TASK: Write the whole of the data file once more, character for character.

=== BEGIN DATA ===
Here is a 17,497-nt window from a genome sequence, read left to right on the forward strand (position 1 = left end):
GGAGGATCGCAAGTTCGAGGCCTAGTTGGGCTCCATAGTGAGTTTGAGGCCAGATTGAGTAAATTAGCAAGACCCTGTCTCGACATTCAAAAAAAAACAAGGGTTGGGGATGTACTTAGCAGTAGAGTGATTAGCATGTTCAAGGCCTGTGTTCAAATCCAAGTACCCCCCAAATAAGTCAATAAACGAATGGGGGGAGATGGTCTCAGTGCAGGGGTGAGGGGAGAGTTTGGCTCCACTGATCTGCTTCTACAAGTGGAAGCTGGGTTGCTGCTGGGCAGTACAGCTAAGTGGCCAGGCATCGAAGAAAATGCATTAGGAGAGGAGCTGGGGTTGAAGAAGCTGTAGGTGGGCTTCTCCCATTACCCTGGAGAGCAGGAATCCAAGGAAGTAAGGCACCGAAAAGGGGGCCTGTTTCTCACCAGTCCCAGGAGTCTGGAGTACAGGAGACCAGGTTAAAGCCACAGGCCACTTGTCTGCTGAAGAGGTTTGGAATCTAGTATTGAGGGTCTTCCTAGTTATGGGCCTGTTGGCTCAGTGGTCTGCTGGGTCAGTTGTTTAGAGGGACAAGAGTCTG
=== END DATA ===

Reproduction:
Here is a 17,497-nt window from a genome sequence, read left to right on the forward strand (position 1 = left end):
GGAGGATCGCAAGTTCGAGGCCTAGTTGGGCTCCATAGTGAGTTTGAGGCCAGATTGAGTAAATTAGCAAGACCCTGTCTCGACATTCAAAAAAAAACAAGGGTTGGGGATGTACTTAGCAGTAGAGTGATTAGCATGTTCAAGGCCTGTGTTCAAATCCAAGTACCCCCCAAATAAGTCAATAAACGAATGGGGGGAGATGGTCTCAGTGCAGGGGTGAGGGGAGAGTTTGGCTCCACTGATCTGCTTCTACAAGTGGAAGCTGGGTTGCTGCTGGGCAGTACAGCTAAGTGGCCAGGCATCGAAGAAAATGCATTAGGAGAGGAGCTGGGGTTGAAGAAGCTGTAGGTGGGCTTCTCCCATTACCCTGGAGAGCAGGAATCCAAGGAAGTAAGGCACCGAAAAGGGGGCCTGTTTCTCACCAGTCCCAGGAGTCTGGAGTACAGGAGACCAGGTTAAAGCCACAGGCCACTTGTCTGCTGAAGAGGTTTGGAATCTAGTATTGAGGGTCTTCCTAGTTATGGGCCTGTTGGCTCAGTGGTCTGCTGGGTCAGTTGTTTAGAGGGACAAGAGTCTG